A Change of Heart

A Change of Heart

From Chicken Soup for the Canadian Soul

A Change of Heart

As an additional safeguard against self-pity in our home, Mama kept several charity boxes that were marked “For the poor.” We gave regularly. It made us feel rich.

Sam Levenson, Humorist

It was a cold December, at the tail end of the Great Depression, and things were tough. Mum had a hard time raising us kids on her own in our small community of New Westminster, British Columbia. My father had drowned in Pitt Lake five years earlier—I still remember it like it was yesterday. Because Dad had no pension or benefits, there was not much money; we went on relief, now called social assistance. We relied on the Salvation Army to keep us clothed, and although our clothes were secondhand, we thought they were beautiful.

Looking back, I realize what Mum went through sending us kids to school. Every morning she would tuck a new piece of cardboard in our shoes because our soles were worn out. When we got home, Mum would have French toast ready for us. This was bread deep-fried in lard. Constant moving was typical for my family in those days, and it didn’t look like we’d be in our current house much longer. Rent was $25 a month, but Mum couldn’t pay it, and we knew we would be evicted right after Christmas on the first of January.

The holidays were fast approaching, and we were entitled to $25 for Christmas from social services. An inspector came to our house and searched it from top to bottom to be sure we didn’t have any food hidden away. When he didn’t find any, he issued the cheque to Mum. It was four days before Christmas. Mum said that instead of buying food, she was going to use the money to pay our back rent. That way we’d have a roof over our heads for a little while longer. Then she told us that there would be no Christmas gifts.

Unknown to Mum, I had been selling Christmas trees, shovelling snow and doing odd jobs to earn enough money to buy a new pair of boots—boots that weren’t patched; boots with no cardboard in the soles. I knew exactly which boots I wanted. They were ten-inch, Top-Genuine, Pierre Paris boots, and they cost $23.

The big day for getting my boots came on Christmas Eve afternoon. I was very excited as I hurried up the road to catch the bus into town. It was only a half-mile walk, but on the way I noticed a house with Christmas lights and decorations. It was then I realized that at our house, we had no lights, no decorations and no money for Christmas goodies. I also knew we would have no turkey or ham for Christmas dinner. But at least there would be French toast.

As I continued walking, I began to feel bewildered. I was eleven years old, and I was feeling a strange sense of guilt. Here I was going to buy a new pair of boots, while Mum was probably home in tears, thinking of ways to explain why there were no presents. As I arrived at the bus stop, the driver opened the big manual-hinged door. I stood there for what seemed an eternity, until eventually the driver asked, “Son, are you getting on this bus or not?” I finally blurted out, “No thanks, sir. I’ve changed my mind.”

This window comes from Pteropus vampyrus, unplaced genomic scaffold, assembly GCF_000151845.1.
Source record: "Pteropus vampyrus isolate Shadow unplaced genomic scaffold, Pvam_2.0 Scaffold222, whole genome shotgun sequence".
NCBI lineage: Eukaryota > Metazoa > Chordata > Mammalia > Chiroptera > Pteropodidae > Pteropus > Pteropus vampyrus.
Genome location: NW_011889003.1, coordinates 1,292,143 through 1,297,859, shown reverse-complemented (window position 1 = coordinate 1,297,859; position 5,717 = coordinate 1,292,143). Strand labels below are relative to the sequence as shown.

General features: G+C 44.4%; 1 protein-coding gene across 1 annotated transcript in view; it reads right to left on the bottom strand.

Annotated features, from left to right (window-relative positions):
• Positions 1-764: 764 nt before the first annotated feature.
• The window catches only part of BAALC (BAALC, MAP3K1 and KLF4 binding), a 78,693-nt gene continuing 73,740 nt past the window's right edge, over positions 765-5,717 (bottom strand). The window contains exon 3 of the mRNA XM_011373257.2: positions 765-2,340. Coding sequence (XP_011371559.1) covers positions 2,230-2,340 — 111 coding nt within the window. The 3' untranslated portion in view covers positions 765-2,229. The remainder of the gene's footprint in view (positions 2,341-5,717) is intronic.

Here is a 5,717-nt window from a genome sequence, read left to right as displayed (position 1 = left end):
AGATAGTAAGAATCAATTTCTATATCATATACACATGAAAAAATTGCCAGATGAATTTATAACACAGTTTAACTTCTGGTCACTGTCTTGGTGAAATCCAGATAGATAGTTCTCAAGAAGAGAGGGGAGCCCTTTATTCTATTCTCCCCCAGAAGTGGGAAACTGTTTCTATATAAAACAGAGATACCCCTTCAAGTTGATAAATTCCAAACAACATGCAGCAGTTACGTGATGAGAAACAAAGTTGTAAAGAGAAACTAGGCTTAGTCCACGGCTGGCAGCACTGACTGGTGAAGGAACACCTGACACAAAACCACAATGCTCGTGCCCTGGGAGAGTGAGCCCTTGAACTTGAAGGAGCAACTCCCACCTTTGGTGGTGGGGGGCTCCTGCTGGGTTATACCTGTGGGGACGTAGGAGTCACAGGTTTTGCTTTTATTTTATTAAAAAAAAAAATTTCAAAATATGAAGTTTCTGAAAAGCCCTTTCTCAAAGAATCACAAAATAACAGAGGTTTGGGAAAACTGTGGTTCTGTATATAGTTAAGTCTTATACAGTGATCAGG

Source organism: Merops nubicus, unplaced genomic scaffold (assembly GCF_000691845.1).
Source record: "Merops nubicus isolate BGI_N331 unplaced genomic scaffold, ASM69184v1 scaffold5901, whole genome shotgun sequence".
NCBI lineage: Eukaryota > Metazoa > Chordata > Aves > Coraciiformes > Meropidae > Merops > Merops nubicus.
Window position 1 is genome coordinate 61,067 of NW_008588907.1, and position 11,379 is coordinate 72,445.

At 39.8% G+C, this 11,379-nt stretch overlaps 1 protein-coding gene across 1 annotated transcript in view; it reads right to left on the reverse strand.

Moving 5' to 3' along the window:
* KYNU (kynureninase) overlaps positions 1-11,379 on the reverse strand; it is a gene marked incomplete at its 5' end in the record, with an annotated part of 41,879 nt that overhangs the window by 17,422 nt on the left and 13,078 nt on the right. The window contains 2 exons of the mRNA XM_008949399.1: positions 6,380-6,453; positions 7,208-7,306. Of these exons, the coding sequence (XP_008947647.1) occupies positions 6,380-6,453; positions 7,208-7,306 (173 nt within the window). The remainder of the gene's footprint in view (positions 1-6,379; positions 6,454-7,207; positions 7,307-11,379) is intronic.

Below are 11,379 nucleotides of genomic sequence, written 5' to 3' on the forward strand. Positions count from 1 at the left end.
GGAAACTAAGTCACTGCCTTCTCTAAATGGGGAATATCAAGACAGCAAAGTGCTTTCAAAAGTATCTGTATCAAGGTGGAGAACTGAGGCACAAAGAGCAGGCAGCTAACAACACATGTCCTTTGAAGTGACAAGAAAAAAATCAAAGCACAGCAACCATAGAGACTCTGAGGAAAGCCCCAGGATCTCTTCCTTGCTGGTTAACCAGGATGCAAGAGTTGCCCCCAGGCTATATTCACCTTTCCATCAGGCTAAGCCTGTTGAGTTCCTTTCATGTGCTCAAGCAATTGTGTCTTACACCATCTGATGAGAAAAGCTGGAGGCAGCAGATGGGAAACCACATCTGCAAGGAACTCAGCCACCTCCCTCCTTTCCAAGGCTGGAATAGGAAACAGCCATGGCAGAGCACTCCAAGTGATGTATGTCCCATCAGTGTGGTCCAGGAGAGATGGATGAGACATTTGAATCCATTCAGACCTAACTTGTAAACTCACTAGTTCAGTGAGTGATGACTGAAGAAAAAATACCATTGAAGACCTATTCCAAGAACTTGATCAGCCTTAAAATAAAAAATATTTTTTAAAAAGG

The bus drove off without me, and I stood alone in a daze, feeling as if a weight had been lifted off my shoulders. My mind was made up, and I realized what I had to do.

Across the street from the bus stop was a big grocery store called the Piggly Wiggly. Into the store I went, brimming with happiness and excitement. I realized that the twenty-five dollars I had worked so hard for went a long way toward groceries. I bought a turkey, ham, oranges and all the Christmas trimmings. I spent every dime of my hard-earned money.

The owner of the grocery store said, “Son, you can’t pack all those groceries and carry them home yourself.” So I asked two boys with carriers on their bicycles to run them the half-mile down to our house. As I walked behind the delivery boys, I whispered to them to quietly unload the groceries on the porch and pile them against the door. Once they had done this, I knocked on the door. I could hardly wait to see my mother’s face! When Mum opened the door, some of the groceries fell inside onto the floor, and she just stood there, dumbfounded. Holding back the tears, I hollered, “Merry Christmas, Mother! There really is a Santa Claus!”

I had a lot of explaining to do as we unpacked all the food and put it away. That day I got enough hugs and kisses from Mum to last two lifetimes. To see my mother’s prayers answered more than made up for the boots I never got. It was a Merry Christmas for us after all!

George Mapson
Burnaby, British Columbia
Submitted by his niece, Diane Pitts

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